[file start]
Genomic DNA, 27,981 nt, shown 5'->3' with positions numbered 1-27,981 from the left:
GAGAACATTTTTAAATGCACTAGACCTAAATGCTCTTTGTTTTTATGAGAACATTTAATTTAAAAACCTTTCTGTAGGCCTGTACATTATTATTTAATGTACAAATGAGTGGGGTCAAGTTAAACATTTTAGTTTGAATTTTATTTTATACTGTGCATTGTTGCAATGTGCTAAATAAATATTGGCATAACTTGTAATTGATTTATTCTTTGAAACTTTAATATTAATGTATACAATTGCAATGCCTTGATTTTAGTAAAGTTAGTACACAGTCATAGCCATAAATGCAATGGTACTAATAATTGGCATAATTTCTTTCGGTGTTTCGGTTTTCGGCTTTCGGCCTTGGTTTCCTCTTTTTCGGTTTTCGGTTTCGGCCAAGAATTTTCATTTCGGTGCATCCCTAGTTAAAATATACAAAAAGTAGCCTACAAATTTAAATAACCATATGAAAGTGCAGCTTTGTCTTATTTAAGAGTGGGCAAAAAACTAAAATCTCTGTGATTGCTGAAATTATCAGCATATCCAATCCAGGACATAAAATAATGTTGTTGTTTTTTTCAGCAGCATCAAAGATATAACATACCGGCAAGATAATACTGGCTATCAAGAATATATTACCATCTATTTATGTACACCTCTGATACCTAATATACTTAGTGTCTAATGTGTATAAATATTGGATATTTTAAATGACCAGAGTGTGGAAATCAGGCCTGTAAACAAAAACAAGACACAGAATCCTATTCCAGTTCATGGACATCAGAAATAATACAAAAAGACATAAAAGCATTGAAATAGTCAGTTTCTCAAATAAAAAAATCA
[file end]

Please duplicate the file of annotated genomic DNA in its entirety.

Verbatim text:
Genomic DNA, 27,981 nt, shown 5'->3' with positions numbered 1-27,981 from the left:
GAGAACATTTTTAAATGCACTAGACCTAAATGCTCTTTGTTTTTATGAGAACATTTAATTTAAAAACCTTTCTGTAGGCCTGTACATTATTATTTAATGTACAAATGAGTGGGGTCAAGTTAAACATTTTAGTTTGAATTTTATTTTATACTGTGCATTGTTGCAATGTGCTAAATAAATATTGGCATAACTTGTAATTGATTTATTCTTTGAAACTTTAATATTAATGTATACAATTGCAATGCCTTGATTTTAGTAAAGTTAGTACACAGTCATAGCCATAAATGCAATGGTACTAATAATTGGCATAATTTCTTTCGGTGTTTCGGTTTTCGGCTTTCGGCCTTGGTTTCCTCTTTTTCGGTTTTCGGTTTCGGCCAAGAATTTTCATTTCGGTGCATCCCTAGTTAAAATATACAAAAAGTAGCCTACAAATTTAAATAACCATATGAAAGTGCAGCTTTGTCTTATTTAAGAGTGGGCAAAAAACTAAAATCTCTGTGATTGCTGAAATTATCAGCATATCCAATCCAGGACATAAAATAATGTTGTTGTTTTTTTCAGCAGCATCAAAGATATAACATACCGGCAAGATAATACTGGCTATCAAGAATATATTACCATCTATTTATGTACACCTCTGATACCTAATATACTTAGTGTCTAATGTGTATAAATATTGGATATTTTAAATGACCAGAGTGTGGAAATCAGGCCTGTAAACAAAAACAAGACACAGAATCCTATTCCAGTTCATGGACATCAGAAATAATACAAAAAGACATAAAAGCATTGAAATAGTCAGTTTCTCAAATAAAAAAATCA